As I read back over this book today I couldn’t help thinking that, whilst the majority of things relating to writing haven’t changed over the years, some things have changed dramatically since this book was first written. Those things primarily being anything relating to technology, it’s uses and it’s advances. Topics, in fact, that in some ways I kick myself for initially including in the book because anything written about them will date and, after time, offer inaccurate advice. Hence the reason for this article, I wanted to correct those insights.
Quality writing will always be quality writing, but how those words are recorded will change - as will how they are presented to a publisher, or to a reader. Therefore, when you’re in the position of selecting and acquiring your computer and software, and deciding how best to use them, your first step is always to decide exactly what you want them to provide, where and how best you want it provided, then finally any other factors that are important and specific to you.
Many years ago, it was fashionable to write using a laptop - they did, after all, have many advantages, especially when replacing the heavy and cumbersome desktop computers that we saw so often then. Unfortunately, one thing that wasn’t taken in to account then was that writing on a laptop meant that more often than not you were looking down at a monitor - a sitting position which, if used long-term, could cause no end of neck and back ache. Of course, once the ergonomics had been properly considered and corrected (by plugging in a separate keyboard and/or monitor that was used at a more appropriate height) concern over bad sitting posture became negligible.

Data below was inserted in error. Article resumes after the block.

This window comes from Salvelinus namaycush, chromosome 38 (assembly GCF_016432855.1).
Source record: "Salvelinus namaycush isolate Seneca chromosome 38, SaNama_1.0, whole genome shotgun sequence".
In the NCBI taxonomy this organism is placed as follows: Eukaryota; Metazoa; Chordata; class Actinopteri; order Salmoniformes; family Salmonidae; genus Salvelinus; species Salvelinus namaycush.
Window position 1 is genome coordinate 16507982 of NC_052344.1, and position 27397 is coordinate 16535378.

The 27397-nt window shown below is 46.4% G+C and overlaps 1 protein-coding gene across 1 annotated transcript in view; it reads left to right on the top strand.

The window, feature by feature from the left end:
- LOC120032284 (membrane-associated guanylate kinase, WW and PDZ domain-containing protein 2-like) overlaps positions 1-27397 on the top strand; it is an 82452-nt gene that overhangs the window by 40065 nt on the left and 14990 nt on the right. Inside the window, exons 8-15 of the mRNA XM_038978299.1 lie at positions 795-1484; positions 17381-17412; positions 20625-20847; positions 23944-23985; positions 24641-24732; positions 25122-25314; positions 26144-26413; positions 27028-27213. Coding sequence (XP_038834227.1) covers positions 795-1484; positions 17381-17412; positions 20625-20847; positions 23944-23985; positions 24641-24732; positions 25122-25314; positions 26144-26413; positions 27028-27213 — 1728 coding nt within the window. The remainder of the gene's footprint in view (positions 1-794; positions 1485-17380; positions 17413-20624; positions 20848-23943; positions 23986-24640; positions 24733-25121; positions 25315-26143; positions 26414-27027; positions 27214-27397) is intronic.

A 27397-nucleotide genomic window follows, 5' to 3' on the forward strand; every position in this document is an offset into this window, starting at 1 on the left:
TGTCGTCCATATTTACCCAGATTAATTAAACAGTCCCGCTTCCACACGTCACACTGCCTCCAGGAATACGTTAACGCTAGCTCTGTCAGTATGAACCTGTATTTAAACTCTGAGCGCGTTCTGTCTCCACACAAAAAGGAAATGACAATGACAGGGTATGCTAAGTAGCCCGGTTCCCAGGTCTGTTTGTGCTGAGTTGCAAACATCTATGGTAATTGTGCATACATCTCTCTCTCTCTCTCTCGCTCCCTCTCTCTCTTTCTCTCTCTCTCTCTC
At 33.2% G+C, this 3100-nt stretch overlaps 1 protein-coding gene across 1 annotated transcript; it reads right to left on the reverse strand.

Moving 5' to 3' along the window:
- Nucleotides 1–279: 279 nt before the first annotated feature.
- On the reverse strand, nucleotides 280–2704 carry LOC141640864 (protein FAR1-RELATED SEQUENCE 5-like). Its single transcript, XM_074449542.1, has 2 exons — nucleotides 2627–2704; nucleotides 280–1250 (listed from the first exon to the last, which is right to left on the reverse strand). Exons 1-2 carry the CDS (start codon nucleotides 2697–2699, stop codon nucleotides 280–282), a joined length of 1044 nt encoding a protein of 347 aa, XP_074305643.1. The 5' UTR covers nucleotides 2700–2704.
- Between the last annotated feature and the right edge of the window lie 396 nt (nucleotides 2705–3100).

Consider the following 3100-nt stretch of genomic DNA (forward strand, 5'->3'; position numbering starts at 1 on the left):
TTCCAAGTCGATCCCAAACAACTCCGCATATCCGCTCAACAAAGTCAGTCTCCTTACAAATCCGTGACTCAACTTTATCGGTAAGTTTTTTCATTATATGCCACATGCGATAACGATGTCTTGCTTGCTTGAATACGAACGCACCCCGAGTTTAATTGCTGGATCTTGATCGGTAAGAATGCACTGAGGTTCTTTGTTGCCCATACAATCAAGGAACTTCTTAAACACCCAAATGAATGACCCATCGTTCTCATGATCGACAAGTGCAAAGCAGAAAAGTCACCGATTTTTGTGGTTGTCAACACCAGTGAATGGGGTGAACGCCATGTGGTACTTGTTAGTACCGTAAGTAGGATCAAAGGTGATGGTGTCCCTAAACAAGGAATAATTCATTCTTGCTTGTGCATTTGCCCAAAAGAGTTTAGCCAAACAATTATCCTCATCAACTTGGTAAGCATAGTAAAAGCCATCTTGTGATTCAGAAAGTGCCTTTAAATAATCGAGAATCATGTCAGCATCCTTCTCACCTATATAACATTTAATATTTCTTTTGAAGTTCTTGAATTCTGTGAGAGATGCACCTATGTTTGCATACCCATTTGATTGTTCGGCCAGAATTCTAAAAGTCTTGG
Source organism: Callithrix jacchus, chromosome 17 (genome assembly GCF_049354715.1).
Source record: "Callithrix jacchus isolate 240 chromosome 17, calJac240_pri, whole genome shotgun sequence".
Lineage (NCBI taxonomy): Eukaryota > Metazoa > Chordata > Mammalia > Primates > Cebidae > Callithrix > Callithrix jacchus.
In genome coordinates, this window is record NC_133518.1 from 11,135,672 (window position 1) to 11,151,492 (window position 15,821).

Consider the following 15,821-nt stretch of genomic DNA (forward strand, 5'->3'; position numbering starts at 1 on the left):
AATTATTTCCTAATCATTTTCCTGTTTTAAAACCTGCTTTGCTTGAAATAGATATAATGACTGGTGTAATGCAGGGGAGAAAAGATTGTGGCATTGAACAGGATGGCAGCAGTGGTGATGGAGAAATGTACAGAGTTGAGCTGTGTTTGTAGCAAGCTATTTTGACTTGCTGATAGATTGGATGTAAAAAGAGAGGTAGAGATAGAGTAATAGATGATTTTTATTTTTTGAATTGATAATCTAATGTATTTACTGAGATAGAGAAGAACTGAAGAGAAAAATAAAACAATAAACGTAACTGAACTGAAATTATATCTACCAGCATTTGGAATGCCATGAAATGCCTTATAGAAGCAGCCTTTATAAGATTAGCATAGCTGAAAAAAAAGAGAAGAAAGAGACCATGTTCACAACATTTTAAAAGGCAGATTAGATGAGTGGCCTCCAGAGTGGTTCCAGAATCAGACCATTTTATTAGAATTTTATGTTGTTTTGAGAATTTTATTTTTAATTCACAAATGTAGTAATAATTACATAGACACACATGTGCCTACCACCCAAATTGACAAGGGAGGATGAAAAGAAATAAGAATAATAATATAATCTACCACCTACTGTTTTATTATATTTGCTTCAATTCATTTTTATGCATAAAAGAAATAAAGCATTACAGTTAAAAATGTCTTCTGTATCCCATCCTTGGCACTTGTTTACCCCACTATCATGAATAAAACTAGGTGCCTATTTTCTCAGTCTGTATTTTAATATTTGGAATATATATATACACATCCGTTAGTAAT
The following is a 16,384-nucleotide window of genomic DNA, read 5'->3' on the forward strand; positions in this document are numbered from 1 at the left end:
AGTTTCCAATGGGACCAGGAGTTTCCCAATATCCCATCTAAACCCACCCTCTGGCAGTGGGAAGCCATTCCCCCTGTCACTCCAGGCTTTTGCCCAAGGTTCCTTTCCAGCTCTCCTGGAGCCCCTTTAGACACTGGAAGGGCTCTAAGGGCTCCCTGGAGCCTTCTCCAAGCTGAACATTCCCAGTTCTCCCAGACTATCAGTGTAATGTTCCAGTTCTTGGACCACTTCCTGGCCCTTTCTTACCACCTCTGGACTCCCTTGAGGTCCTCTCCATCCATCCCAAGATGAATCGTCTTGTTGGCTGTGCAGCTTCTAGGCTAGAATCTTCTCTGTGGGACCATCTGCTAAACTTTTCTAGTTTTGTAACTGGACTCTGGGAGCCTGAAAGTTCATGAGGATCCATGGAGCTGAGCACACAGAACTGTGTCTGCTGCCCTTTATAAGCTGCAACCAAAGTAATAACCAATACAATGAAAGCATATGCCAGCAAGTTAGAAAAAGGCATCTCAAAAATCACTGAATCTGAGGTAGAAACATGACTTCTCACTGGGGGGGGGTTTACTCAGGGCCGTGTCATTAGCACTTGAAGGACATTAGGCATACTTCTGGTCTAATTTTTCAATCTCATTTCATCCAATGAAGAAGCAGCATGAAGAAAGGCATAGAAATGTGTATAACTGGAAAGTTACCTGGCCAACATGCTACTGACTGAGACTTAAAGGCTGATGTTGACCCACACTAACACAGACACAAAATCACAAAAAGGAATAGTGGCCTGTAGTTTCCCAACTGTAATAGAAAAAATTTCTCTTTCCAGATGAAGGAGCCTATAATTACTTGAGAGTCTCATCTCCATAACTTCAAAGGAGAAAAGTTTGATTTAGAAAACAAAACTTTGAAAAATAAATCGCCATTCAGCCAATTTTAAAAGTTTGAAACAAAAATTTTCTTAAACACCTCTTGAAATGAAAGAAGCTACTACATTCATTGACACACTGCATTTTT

The same is true of updated laptops, tablets and phones today. All offer great advantages for recording your writing, regardless of whether it be through typing, handwriting or speech. But you also have to be aware of their limitations and the challenges that come with them, otherwise there’s a chance you’ll miss out on some of the advantages or discover disadvantages.
For somebody like me who’s still content with my laptop, and is not at the forefront of technology, I’m still amazed with the items and opportunities available to us for writing. It’s for this reason, I strongly recommend that anyone looking at updating their computer or writing regime, seriously considers all options and their needs before going out shopping, rather than simply buying the nicest, sparkliest, new release.
After all, where are you going to be doing most of your writing? Is the size of you computer important, does it need to fit in a backpack, for example? Do you need the easy access of a phone for recording the ‘perfect’ sentence when it surprises you out of the blue? Would you prefer to type, write or speak your writing? Using what kind of software? Does that software have a free version? Can you write your complete work using that same software on your phone, tablet and computer? Is there an easy way to send your writing from one devise to another? How best to save it? How many copies should you save?
These questions are genuinely just a starting point, but hopefully they will give an indication of things to consider… and maybe even a variety of the things available to you. A writer’s desk has come a long way past a ream of A4 paper and a black metal-keyed typewriter. Actually, their desk has come a long way past computer tower, with floppy discs and Microsoft Word.
So my recommendation would always be to decide how you want to do your writing? How does it fit best around your life? Then with that knowledge on hand go exploring, see what’s available to you in shops and what other writers are using, plus, of course, doing some research online. Once you’ve done that you’re bound to have a more realistic idea of what’s out there, what really works, and of what appeals.
Technology moves fast, and yet in many ways the software and hardware needed for writing only benefits from it’s advances - it doesn’t need them or need to be cutting edge. So as with all things in similar fields, no matter the current wonders of technology, it’s always wise for your first step to be deciding the specifics of what you want and knowing what’s on offer.
Writing Information and Tips is brought to you by Elizabeth Bezant and Writing to Inspire. (c) 2002 -
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